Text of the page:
Final report Pilot Study Podiatric Triage

                    Final   r eport   Pilot  Study  Podiatric   Triage                 Pilot  Foot  Triage  SAG       Conducted  by  Stichting  LOO...
Author: Philippa Norman
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                    Final   r eport  

Pilot  Study  Podiatric   Triage                

Pilot  Foot  Triage  SAG       Conducted  by  Stichting  LOOP  (LOOP  Foundation)   Project  management  on  behalf  of  LOOP:  A.  Boek.   Participating  triage  podiatrists:  R.  Wonink,  A.  Voorhorst,  T.  van  Loon,  P.  Fahner  and  E.  Sluijter.   Participating  orthopaedic  surgeons:  I.V  van  Dalen,  H.A.F.  Luning  and  K.M.  Veenstra.   Locations:  Bergman  clinic  in  Naarden,  St.  Maartens  clinic  in  Woerden,  Diaconessenhuis  in  Meppel.   Under  the  guidance  and  advice  of  M.  te  Riele  and  I.  Westera  on  behalf  of  Achmea.       September  2013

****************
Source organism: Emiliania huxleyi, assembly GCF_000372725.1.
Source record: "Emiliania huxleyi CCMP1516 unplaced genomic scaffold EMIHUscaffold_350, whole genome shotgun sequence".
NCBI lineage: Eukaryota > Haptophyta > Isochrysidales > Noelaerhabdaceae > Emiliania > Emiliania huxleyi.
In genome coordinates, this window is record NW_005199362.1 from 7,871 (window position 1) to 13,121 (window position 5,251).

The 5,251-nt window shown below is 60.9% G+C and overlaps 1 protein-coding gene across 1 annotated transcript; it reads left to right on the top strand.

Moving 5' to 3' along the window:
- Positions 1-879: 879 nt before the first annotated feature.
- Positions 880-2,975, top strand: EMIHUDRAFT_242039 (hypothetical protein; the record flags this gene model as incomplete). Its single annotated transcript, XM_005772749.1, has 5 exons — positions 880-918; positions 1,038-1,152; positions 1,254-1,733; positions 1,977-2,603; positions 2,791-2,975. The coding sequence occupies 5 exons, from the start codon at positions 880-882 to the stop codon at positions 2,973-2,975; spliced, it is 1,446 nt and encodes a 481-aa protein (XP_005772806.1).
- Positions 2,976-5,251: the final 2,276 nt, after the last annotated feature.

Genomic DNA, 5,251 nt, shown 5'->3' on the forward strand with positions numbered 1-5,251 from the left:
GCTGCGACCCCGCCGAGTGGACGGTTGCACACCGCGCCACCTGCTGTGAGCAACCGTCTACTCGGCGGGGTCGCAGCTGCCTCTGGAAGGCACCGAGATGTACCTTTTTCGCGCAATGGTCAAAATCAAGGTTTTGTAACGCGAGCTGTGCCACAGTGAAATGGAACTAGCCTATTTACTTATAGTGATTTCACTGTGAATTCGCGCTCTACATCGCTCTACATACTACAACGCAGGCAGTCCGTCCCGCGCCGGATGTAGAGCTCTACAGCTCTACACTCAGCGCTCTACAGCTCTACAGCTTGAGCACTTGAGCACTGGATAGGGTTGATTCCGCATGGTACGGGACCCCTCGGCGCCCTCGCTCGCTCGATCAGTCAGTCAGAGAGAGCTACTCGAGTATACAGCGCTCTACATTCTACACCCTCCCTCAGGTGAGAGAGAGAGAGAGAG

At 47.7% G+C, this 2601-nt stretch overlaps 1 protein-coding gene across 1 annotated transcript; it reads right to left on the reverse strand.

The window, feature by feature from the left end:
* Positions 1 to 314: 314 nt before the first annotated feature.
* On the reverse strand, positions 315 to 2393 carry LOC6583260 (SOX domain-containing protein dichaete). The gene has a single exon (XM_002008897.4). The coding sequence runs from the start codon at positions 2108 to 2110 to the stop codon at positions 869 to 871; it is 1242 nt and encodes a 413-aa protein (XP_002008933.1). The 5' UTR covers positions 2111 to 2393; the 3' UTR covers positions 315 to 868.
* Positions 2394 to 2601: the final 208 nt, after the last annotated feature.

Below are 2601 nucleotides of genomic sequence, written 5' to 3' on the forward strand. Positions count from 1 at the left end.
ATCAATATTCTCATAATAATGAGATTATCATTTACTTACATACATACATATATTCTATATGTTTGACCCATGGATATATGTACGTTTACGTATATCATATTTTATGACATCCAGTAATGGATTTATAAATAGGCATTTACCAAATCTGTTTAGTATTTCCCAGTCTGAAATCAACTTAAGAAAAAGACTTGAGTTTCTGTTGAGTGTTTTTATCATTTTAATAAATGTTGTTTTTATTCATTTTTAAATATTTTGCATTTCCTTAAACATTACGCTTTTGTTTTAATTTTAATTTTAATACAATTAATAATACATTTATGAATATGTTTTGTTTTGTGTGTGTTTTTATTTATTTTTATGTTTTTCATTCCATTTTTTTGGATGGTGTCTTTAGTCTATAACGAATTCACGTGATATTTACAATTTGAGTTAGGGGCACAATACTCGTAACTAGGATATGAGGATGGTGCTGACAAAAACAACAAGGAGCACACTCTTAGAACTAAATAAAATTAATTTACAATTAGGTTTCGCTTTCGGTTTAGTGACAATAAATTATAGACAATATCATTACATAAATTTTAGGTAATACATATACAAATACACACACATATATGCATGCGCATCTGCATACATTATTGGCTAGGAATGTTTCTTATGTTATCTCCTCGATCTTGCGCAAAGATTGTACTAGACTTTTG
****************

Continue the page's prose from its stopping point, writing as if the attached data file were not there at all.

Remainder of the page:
Content   TOC     Introduction  ............................................................................................................................................  3   Methods  ..................................................................................................................................................  4   Participants  .........................................................................................................................................  4   Measuring  instruments  .......................................................................................................................  4   Procedure  and  data  processing  ...........................................................................................................  4   Additional  methods  .............................................................................................................................  5   Results  .....................................................................................................................................................  5   Total  Results  ........................................................................................................................................  5   Results  per  team  .................................................................................................................................  9   Saving  on  costs:  .................................................................................................................................  10   Added  value  of  ultrasound  ................................................................................................................  11   Effect  of  waiting  lists  and  agenda  of  the  orthopaedist  .....................................................................  11   Effect  of  unnecessarily  approaching  the  second  -­‐line  care  ...............................................................  12   Effects  on  client  satisfaction  .............................................................................................................  12   Conclusion  .............................................................................................................................................  16